Play II for violin, viola, cello and piano, Op. 16 (2005-06) was another commission, this time for the Ravinia Festival in the United States. Played here by the composer with violist Riitta-Liisa Ristiluoma, cellist Jan-Erik Gustafsson and pianist Heini Kärkkäinen, it opens with a piano chord and a little descending piano motif. This soon leads into a fast moving idea for strings around which the piano brings further phrases. The music develops through shimmering passages for the whole quartet before a hushed pizzicato motif arrives to which the piano adds little ideas, slowly developing a rhythm before falling again. Hushed harmonics are heard from the strings over which the piano brings little phrases. The music tries to rise but the quieter ideas continue. Later there are some terrific passages played with fine accuracy by this quartet. The strings develop a more intense line over the piano as the music rises before the theme is shared throughout the strings over a piano layer of quieter chords. Eventually there is a gentle passage where the strings bring a mournful tune over piano phrases in a quite magical moment. As the strings fall to an extreme hush, the piano picks out the theme at the higher end of the keyboard alternating with lower rumbles before the strings re-enter in a tragic passage over slow piano phrases. The music falls through a scramble of descending piano chords before the strings bring a fast moving insistent theme over a repeated piano chord, rising in frantic energy before moving forward with more buoyancy to the coda.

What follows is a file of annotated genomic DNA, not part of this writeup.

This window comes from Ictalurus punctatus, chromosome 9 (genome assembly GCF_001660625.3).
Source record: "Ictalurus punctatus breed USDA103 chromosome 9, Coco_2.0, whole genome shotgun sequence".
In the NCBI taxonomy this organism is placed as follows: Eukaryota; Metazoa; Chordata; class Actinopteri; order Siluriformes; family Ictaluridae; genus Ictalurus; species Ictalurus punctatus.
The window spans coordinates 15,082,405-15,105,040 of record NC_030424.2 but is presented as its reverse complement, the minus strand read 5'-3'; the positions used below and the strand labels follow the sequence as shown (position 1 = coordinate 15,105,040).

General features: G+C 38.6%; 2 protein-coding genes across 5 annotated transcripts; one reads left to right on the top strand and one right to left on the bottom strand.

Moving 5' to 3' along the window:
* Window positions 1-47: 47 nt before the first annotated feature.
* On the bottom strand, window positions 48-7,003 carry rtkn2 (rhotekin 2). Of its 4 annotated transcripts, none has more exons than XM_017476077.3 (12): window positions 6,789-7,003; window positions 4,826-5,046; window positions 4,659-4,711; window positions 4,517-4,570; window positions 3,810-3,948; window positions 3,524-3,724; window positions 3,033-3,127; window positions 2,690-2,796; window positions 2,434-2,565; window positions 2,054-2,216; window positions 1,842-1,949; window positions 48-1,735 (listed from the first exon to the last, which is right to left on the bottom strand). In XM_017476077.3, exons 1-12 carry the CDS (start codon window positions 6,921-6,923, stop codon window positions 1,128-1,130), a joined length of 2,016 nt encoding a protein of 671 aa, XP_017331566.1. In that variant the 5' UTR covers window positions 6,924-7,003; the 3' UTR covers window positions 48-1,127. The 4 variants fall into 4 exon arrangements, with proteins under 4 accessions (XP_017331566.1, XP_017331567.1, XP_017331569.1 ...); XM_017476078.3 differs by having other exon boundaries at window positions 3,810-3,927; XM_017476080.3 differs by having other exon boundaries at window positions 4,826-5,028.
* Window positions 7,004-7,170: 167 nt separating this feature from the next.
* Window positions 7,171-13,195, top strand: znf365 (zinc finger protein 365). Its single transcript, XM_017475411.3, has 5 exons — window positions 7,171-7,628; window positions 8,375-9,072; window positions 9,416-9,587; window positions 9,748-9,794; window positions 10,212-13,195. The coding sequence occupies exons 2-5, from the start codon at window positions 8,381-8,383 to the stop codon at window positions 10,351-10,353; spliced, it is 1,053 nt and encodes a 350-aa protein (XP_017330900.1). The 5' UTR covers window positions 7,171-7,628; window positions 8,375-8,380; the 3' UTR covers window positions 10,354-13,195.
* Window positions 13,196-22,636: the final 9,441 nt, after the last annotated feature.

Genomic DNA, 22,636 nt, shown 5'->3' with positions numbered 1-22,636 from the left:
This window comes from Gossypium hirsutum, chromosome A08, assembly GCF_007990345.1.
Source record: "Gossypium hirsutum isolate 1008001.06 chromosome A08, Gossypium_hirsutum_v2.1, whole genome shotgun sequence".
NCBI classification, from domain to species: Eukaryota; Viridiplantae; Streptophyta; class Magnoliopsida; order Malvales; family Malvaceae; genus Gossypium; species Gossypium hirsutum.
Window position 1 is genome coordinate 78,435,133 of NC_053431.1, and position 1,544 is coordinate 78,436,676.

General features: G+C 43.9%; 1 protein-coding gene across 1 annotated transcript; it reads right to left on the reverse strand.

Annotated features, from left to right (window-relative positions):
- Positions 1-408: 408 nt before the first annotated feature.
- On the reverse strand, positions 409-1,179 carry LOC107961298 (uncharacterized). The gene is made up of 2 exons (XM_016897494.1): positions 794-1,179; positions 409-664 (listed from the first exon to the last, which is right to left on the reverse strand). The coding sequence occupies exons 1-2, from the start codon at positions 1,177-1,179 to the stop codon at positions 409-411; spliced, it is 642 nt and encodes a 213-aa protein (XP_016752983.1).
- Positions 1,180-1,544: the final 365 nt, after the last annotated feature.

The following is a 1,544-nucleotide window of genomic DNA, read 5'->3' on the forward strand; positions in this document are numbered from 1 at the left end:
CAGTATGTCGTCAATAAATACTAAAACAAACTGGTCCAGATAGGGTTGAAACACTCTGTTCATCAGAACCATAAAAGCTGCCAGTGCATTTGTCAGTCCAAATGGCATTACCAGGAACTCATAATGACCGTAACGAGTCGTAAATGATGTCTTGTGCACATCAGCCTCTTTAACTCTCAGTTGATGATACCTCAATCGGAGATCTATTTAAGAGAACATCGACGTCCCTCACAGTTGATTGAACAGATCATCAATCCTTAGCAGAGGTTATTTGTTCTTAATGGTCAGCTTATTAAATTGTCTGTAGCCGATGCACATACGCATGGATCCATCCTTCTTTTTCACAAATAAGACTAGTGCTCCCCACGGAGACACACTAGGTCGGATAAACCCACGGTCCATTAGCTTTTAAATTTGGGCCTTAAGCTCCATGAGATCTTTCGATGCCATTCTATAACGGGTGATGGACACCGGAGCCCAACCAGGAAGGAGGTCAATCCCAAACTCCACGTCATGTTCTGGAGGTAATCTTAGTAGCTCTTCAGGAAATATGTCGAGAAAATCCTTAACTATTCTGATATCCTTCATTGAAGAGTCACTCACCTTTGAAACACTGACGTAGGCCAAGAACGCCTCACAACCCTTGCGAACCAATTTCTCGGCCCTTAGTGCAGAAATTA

Commissioned by the Jean Sibelius International Violin Competition, Loisto for violin and piano, Op. 12 (2000) is played here by the composer with pianist Heini Kärkkäinen. The violin brings a gentle, rather folksy little melody to which the piano adds chords. The music suddenly awakens with more energy as both players rise up. Soon the violin brings a gentle flowing, slow melody over a plodding piano accompaniment before adding lovely double stopped harmonies, slowly weaving a more intense line over the more flowing piano accompaniment. The music finds a faster pace, hurtling forward in a lighter section before the violin soars over trickling phrases from the piano. There is a pause out of which the violin alone brings a lovely version of the theme to which the piano adds rich chords to conclude.

Commissioned by Paavali Jumppanen, the soloist here, Jurmo for solo piano, Op. 31 (2013) was inspired by a visit to the island of Jurmo off the south western coast of Finland. Quiet presses of the pedal are heard before the piano brings a repeated idea out of which the right hand adds a series of descending phrases. Here Kuusisto develops some lovely ideas out of the simplest of means, rather minimalist perhaps but always finding change over the repeated left hand phrases. The piano develops some fine ideas in the right hand over subtly changing left hand phrases. Later both piano lines forge ahead before falling to a quieter passage where right hand ‘dripped’ phrases are heard over a tolling left hand. This composer creates a wonderful texture before the music slowly grows in strength with florid phrases right across the keyboard before finding the opening repeated phrases to stride confidently forward. The music falls quieter, the pedal taps are heard again and a final deeper pedal sound is heard to conclude.  

This disc contains some wonderful works that deserves to have a wide audience. The performances are top notch. 

They receive an excellent SACD recording from the Järvenpää Hall, Finland and there are excellent notes from the pianist Paavali Jumppanen.